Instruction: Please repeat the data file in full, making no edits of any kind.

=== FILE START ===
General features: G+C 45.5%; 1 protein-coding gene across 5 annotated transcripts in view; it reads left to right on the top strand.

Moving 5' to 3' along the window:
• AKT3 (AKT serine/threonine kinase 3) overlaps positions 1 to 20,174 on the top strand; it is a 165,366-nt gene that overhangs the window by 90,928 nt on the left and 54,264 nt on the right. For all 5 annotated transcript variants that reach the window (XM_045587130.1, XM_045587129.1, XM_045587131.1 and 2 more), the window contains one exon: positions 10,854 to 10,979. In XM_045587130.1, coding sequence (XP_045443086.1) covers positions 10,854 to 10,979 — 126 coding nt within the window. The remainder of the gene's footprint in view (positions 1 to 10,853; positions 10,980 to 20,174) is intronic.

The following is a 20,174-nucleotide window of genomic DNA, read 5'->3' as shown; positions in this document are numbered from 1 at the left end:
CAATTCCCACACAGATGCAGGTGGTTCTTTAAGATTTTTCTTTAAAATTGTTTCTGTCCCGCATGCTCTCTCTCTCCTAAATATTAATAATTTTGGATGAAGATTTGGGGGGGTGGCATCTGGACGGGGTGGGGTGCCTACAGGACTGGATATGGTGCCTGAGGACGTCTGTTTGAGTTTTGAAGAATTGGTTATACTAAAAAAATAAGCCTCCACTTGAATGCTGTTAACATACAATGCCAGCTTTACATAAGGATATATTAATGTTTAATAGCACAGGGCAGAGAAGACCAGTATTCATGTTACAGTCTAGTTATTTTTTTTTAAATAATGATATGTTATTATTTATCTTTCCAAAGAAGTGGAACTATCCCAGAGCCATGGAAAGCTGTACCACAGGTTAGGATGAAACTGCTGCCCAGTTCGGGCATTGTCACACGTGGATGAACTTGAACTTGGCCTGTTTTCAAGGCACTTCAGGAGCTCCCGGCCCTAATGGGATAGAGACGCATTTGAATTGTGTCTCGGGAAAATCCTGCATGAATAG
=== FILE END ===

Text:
General features: G+C 45.5%; 1 protein-coding gene across 5 annotated transcripts in view; it reads left to right on the top strand.

Moving 5' to 3' along the window:
• AKT3 (AKT serine/threonine kinase 3) overlaps positions 1 to 20,174 on the top strand; it is a 165,366-nt gene that overhangs the window by 90,928 nt on the left and 54,264 nt on the right. For all 5 annotated transcript variants that reach the window (XM_045587130.1, XM_045587129.1, XM_045587131.1 and 2 more), the window contains one exon: positions 10,854 to 10,979. In XM_045587130.1, coding sequence (XP_045443086.1) covers positions 10,854 to 10,979 — 126 coding nt within the window. The remainder of the gene's footprint in view (positions 1 to 10,853; positions 10,980 to 20,174) is intronic.

The following is a 20,174-nucleotide window of genomic DNA, read 5'->3' as shown; positions in this document are numbered from 1 at the left end:
CAATTCCCACACAGATGCAGGTGGTTCTTTAAGATTTTTCTTTAAAATTGTTTCTGTCCCGCATGCTCTCTCTCTCCTAAATATTAATAATTTTGGATGAAGATTTGGGGGGGTGGCATCTGGACGGGGTGGGGTGCCTACAGGACTGGATATGGTGCCTGAGGACGTCTGTTTGAGTTTTGAAGAATTGGTTATACTAAAAAAATAAGCCTCCACTTGAATGCTGTTAACATACAATGCCAGCTTTACATAAGGATATATTAATGTTTAATAGCACAGGGCAGAGAAGACCAGTATTCATGTTACAGTCTAGTTATTTTTTTTTAAATAATGATATGTTATTATTTATCTTTCCAAAGAAGTGGAACTATCCCAGAGCCATGGAAAGCTGTACCACAGGTTAGGATGAAACTGCTGCCCAGTTCGGGCATTGTCACACGTGGATGAACTTGAACTTGGCCTGTTTTCAAGGCACTTCAGGAGCTCCCGGCCCTAATGGGATAGAGACGCATTTGAATTGTGTCTCGGGAAAATCCTGCATGAATAG